A designer could add the link text, and center the link horizontally using margin.

nav a {
  display: block;
  float: left;
  margin: 20px;

However, by doing this, only the link text (red) will be clickable (the area around the link is margin, and isn’t clickable):

Instead, using padding will make the clickable area of the link much larger and easier to hit.

nav a {
  display: block;
  float: left;
  padding: 20px;

Resulting in:

Screen Readers and Logical Content

Most of what we interact with on websites is visual. As designers, we love beautiful photography and typography, and thoughtful use of color. For a blind user, however, none of that matters. The content of the site must also be presented in a format that can be interpreted by a screen-reader and converted to a braille touchpad. There are two critical factors for this to be successful.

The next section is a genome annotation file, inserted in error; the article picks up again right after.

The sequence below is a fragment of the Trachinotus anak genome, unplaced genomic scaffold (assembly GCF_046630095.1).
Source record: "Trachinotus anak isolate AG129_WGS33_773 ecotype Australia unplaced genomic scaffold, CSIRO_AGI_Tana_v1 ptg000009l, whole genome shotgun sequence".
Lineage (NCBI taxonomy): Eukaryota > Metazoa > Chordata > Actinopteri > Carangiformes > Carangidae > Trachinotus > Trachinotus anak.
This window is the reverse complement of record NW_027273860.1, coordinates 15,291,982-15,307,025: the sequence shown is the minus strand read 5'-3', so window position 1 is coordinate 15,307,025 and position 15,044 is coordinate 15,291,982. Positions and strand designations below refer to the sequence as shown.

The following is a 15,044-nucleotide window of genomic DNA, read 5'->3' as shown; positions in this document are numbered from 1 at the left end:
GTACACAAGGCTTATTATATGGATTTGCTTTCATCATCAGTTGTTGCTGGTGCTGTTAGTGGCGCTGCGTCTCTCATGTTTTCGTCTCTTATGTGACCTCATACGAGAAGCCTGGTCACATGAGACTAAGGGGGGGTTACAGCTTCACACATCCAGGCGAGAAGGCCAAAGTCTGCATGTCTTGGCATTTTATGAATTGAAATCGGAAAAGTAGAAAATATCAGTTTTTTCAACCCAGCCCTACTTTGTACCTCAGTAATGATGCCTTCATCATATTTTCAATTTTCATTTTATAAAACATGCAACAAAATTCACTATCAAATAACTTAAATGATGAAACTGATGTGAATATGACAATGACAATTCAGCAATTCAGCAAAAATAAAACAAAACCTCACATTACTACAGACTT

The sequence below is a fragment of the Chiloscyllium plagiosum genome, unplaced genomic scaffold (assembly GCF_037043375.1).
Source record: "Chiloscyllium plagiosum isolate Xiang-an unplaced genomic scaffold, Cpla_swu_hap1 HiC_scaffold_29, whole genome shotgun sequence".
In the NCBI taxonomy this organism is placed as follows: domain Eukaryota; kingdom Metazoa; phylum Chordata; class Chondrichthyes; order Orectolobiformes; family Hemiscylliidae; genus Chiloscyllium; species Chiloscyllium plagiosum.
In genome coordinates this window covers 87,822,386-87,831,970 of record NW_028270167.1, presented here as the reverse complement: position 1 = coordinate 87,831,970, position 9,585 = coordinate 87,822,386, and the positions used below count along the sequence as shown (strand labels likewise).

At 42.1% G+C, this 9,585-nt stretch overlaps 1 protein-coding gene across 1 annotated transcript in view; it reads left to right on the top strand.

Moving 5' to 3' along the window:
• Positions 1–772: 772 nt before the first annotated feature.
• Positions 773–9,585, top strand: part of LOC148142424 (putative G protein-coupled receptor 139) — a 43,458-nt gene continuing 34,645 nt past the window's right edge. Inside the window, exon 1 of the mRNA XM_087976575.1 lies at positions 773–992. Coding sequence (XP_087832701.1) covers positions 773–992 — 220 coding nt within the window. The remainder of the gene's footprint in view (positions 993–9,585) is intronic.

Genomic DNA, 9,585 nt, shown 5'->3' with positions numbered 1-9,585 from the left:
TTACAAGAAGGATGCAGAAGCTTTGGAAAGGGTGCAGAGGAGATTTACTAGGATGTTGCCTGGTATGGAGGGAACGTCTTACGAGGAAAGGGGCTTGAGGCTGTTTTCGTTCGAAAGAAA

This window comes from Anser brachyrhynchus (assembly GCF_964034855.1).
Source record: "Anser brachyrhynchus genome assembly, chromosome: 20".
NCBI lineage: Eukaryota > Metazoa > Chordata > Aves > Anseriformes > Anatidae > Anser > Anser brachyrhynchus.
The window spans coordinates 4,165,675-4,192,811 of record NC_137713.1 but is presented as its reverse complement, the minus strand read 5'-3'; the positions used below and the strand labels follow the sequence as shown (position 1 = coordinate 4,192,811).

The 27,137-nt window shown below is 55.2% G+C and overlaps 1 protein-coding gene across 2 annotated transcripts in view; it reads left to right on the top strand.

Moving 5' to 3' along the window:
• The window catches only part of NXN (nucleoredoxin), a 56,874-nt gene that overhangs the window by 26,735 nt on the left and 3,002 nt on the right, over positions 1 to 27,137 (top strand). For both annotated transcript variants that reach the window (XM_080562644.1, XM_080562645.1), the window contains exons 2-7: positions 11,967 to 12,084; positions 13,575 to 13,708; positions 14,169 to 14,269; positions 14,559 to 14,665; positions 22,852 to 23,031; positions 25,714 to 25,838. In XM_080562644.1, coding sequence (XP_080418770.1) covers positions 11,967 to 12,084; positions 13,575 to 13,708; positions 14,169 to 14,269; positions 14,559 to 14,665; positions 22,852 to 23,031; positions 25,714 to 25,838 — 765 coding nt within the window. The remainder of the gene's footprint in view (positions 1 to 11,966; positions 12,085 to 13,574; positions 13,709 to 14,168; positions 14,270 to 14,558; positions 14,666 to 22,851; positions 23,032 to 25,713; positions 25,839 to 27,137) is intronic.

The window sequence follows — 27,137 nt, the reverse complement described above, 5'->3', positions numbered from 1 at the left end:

First, the content must be in a logical order for the screen reader to parse. The beginning of the content should appear early in the DOM, if not first. For instance, say you have an article on the right and an aside on the left. Logically, you would put the aside first in the DOM and float both elements left to stack up next to one another. But a screen reader would interpret that with the aside coming before the content, which is likely not correct hierarchically. There are many tools out there to emulate what a screen reader sees, but the quickest test is to view your page without any CSS or JavaScript and see if the content still seems logical.